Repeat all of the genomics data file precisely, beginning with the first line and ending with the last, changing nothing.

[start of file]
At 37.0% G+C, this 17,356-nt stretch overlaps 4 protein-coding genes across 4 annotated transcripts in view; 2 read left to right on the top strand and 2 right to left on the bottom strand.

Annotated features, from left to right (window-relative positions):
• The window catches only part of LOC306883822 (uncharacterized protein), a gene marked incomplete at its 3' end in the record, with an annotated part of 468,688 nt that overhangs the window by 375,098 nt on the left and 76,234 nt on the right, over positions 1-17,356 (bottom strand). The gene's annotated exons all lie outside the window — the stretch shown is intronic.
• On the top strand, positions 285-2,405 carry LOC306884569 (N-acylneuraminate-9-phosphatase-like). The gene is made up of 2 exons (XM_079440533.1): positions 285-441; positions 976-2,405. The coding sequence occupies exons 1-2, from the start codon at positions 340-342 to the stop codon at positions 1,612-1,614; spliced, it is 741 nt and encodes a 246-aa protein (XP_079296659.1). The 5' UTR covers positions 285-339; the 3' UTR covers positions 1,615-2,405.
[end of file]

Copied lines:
At 37.0% G+C, this 17,356-nt stretch overlaps 4 protein-coding genes across 4 annotated transcripts in view; 2 read left to right on the top strand and 2 right to left on the bottom strand.

Annotated features, from left to right (window-relative positions):
• The window catches only part of LOC306883822 (uncharacterized protein), a gene marked incomplete at its 3' end in the record, with an annotated part of 468,688 nt that overhangs the window by 375,098 nt on the left and 76,234 nt on the right, over positions 1-17,356 (bottom strand). The gene's annotated exons all lie outside the window — the stretch shown is intronic.
• On the top strand, positions 285-2,405 carry LOC306884569 (N-acylneuraminate-9-phosphatase-like). The gene is made up of 2 exons (XM_079440533.1): positions 285-441; positions 976-2,405. The coding sequence occupies exons 1-2, from the start codon at positions 340-342 to the stop codon at positions 1,612-1,614; spliced, it is 741 nt and encodes a 246-aa protein (XP_079296659.1). The 5' UTR covers positions 285-339; the 3' UTR covers positions 1,615-2,405.